Melbourne himself took my hat, and put it away meticulously with his own

in a cloak-room at the end of the hall. Then he led me up the stairs,

deeply carpeted, to his study. I glanced around the study with interest,

but I saw nothing that could, conceivably, have been what he called the

Chamber of Life.

"It's not here, Mr. Barrett," he said, noticing my eagerness with a

smile, "we'll go to it in a moment. I thought you might care for a

highball first." From a closet he selected a bottle of Scotch, some

soda, and glasses. Before he poured the whisky, he removed a small box

from a cabinet, opened it, and extracted two small capsules. He dropped

one of them into each glass.

"This is a harmless drug," he explained. "It will paralyze some of the

nerves of your body so that you won't feel the chair you'll be sitting

in nor any extraneous sensation that might interfere with the

impressions you must get from the instrument. It's a sort of local

anesthetic." He handed me my glass.

We drank the highballs rather hastily, and rose. Melbourne went to a

door at one end of the room and opened it, switching on a light.

Following him, I looked past the doorway into a small room something

like the conception I had of the control-room in a submarine. It was a

small chamber with metal walls. It had no windows, and only the one door

through which we entered.

Around the walls were a series of cabinets with innumerable dials,

switches, wires, and tiny radio tubes. It was like a glorified radio,

but there were no loud speakers and no ear-phones. Two very deep and

comfortable chairs stood side by side in the center of the room.

"The experience will be very simple," Melbourne said softly. "I'm not

going into any detail about this instrument until we see how it works. I

may as well explain, though, that the room is absolutely sound-proof, so

that no trace of noises outside can enter it. Furthermore, I maintain it

at an even body temperature. These precautions are to prevent

interference with the sound impressions and the heat and cold stimuli

of the instrument. That is the only reason we have to be confined here

in this room, because it is especially adapted to the reception of these


"The instrument, you see, like a radio, is operative at a distance. I am

going to test you in a moment for your wavelength. When I have that, and

set the instrument, you could receive the story, so far as I know,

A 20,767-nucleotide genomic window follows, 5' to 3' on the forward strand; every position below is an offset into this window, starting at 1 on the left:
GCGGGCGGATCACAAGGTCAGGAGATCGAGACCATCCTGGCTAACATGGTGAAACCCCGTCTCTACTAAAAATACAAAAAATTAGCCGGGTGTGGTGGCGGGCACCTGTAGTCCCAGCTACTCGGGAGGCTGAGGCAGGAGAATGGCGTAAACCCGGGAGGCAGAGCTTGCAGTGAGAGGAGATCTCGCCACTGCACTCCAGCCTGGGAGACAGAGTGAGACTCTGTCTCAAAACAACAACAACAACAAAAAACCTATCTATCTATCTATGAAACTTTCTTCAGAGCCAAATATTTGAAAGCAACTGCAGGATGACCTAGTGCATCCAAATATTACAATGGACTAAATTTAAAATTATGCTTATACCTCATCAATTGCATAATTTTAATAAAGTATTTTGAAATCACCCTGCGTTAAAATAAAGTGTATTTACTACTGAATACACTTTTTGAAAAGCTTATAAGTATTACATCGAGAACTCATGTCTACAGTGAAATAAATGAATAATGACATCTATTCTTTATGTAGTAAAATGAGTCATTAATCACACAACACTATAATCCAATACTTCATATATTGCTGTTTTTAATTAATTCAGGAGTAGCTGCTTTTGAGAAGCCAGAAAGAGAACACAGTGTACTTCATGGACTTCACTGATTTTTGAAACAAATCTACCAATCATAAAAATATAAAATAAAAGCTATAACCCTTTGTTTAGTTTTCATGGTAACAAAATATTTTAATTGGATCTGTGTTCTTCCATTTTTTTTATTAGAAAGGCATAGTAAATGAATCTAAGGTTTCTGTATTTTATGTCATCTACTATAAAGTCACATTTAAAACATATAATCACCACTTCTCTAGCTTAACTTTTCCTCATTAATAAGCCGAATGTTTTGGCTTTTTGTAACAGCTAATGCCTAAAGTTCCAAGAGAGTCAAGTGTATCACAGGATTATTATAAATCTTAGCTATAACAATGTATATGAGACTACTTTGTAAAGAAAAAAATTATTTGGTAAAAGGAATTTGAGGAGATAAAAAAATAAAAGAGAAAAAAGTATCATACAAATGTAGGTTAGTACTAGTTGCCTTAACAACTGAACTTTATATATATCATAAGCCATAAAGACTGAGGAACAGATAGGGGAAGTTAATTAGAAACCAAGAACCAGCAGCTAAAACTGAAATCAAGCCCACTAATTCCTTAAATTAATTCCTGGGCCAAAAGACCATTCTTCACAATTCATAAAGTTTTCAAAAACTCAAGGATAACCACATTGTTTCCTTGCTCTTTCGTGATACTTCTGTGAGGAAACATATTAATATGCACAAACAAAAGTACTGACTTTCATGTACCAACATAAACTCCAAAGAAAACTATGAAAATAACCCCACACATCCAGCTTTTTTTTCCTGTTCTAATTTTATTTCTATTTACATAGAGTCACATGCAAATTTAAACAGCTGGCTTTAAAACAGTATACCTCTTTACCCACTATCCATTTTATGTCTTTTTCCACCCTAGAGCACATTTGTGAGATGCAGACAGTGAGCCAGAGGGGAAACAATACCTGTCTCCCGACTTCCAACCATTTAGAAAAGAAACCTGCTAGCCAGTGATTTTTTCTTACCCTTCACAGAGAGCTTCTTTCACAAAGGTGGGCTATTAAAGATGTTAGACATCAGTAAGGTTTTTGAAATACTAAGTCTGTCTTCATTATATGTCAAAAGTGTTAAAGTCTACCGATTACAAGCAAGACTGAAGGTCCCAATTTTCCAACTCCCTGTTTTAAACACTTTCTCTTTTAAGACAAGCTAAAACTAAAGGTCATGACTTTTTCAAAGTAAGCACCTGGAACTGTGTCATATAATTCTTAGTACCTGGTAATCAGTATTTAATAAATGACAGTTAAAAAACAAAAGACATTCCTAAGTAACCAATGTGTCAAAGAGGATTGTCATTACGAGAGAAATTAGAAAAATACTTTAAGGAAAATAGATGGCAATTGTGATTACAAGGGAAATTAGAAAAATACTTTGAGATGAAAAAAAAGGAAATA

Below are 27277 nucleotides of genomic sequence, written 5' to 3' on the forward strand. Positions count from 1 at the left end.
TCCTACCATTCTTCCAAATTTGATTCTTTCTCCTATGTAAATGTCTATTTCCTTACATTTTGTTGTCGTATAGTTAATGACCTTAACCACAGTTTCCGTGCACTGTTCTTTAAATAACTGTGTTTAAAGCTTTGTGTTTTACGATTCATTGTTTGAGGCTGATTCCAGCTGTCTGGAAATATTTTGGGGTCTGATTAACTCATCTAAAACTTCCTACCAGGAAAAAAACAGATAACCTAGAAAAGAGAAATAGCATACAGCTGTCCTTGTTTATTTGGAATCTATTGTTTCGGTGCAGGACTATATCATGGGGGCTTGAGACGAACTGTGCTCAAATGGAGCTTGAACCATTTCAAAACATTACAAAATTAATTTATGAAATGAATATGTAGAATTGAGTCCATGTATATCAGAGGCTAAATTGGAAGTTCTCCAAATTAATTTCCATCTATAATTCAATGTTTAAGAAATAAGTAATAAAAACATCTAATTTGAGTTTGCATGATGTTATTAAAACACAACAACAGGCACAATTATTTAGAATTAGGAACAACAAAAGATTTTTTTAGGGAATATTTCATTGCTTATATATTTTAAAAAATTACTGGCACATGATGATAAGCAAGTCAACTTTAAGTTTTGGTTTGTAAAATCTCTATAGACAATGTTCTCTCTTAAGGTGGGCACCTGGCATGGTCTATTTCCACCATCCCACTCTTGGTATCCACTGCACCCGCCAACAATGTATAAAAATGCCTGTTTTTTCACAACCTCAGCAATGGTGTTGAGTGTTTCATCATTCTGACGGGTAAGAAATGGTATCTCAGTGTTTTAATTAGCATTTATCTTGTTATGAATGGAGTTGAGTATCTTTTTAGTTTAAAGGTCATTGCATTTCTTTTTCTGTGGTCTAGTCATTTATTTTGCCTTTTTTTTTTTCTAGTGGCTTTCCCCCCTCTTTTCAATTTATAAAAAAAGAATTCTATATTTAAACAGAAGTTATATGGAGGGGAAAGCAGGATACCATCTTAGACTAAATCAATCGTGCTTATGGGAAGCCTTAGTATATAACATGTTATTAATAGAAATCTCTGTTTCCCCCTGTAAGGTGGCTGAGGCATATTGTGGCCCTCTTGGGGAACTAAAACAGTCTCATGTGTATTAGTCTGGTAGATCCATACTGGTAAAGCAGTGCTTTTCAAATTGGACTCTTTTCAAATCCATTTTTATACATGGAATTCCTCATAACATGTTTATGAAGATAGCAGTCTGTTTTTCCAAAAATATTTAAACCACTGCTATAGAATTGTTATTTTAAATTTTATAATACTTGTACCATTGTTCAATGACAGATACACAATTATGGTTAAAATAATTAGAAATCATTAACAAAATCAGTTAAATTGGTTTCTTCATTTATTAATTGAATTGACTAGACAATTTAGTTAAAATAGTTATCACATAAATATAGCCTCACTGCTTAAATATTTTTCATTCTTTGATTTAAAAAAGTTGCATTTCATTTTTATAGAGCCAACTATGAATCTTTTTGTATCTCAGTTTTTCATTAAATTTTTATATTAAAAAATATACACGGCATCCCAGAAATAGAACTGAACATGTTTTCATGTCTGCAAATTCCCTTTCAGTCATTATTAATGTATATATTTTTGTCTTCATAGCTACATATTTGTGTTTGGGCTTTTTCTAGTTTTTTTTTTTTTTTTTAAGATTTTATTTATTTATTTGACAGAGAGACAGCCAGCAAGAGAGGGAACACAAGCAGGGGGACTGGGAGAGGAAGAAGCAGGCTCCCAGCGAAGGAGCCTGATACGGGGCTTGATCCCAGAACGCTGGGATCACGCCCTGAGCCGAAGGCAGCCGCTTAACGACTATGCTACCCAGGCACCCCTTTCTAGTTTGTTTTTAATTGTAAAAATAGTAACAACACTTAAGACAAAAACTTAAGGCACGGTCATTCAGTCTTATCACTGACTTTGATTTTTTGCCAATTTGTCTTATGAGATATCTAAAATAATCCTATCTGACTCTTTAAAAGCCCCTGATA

anywhere in the world. No receiving set is necessary, for it acts

directly upon the brain. But you must have these ideal conditions for

pure reception."

* * * * *

I seated myself in one of the chairs, yawning a little. Melbourne,

working at the dials, noticed my yawn and observed approvingly.

"That's good. The more deadened your body is to real sensations--the

nearer it is to sleep--the better and more vivid will be your

impressions." He pressed several buttons, and twisted a dial with

sensitive fingers.

"Now, concentrate for a moment on the word Venus," he directed. I did

so, and shortly I heard a faint humming which rose within the

instrument. Then Melbourne turned a switch with a nod of satisfaction,

and the humming ceased.

"That gave me your wavelength," he explained. "I have set it for my own

as well--I can broadcast at one time two or more different lengths. I

can broadcast more than one part in the drama, too. Whereas you, for

instance, will be the man waking up in a strange world in the record we

are going to receive, I have connected my wavelength to receive the

emotions and the sensations of the girl, Selda."

He came forward to the other chair, and sat down.

"Everything is in readiness now," he said. "When I press this button on

the arm of my chair, the lights will go out. A moment later we shall be

under the stimulus of the machine. I don't think anything can happen."

He smiled. "If anything does, and you are conscious enough to know it,

you can call my butler by means of an electrical device I have perfected

simply by speaking his name, Peter, in an ordinary conversational voice.

But I don't see how anything can go wrong."

We reached for each other's hands, and shook them quietly.

"Good luck," I said. "The outcome of this means almost as much to me as

it does to you." With another smile, Melbourne answered:

"Good luck to you, then, too."

At that moment the lights went off, and we sat there a few moments in

total darkness....

Remembering this scene, as I bathed that morning when I came out of the

lake, I began to understand more clearly what had happened to me.

Evidently, then, it had been last night that I saw Melbourne, and the

strange other-life I had been recalling earlier had been the experience

in the Chamber of Life.

But there was more yet. My mind raced back to the awakening on the hill,

and to the landing in the city of Richmond. I remembered the

conversation with Edvar in his apartment, the place where I had left off

and gone back to my recollections of Melbourne.

Now, as I stepped out of the tub and dried myself and dressed, I

returned mentally to the curious, mythical adventure in the mythical

city. It was still impossible for me to feel that it was unreal, it had

been so vivid, so clear.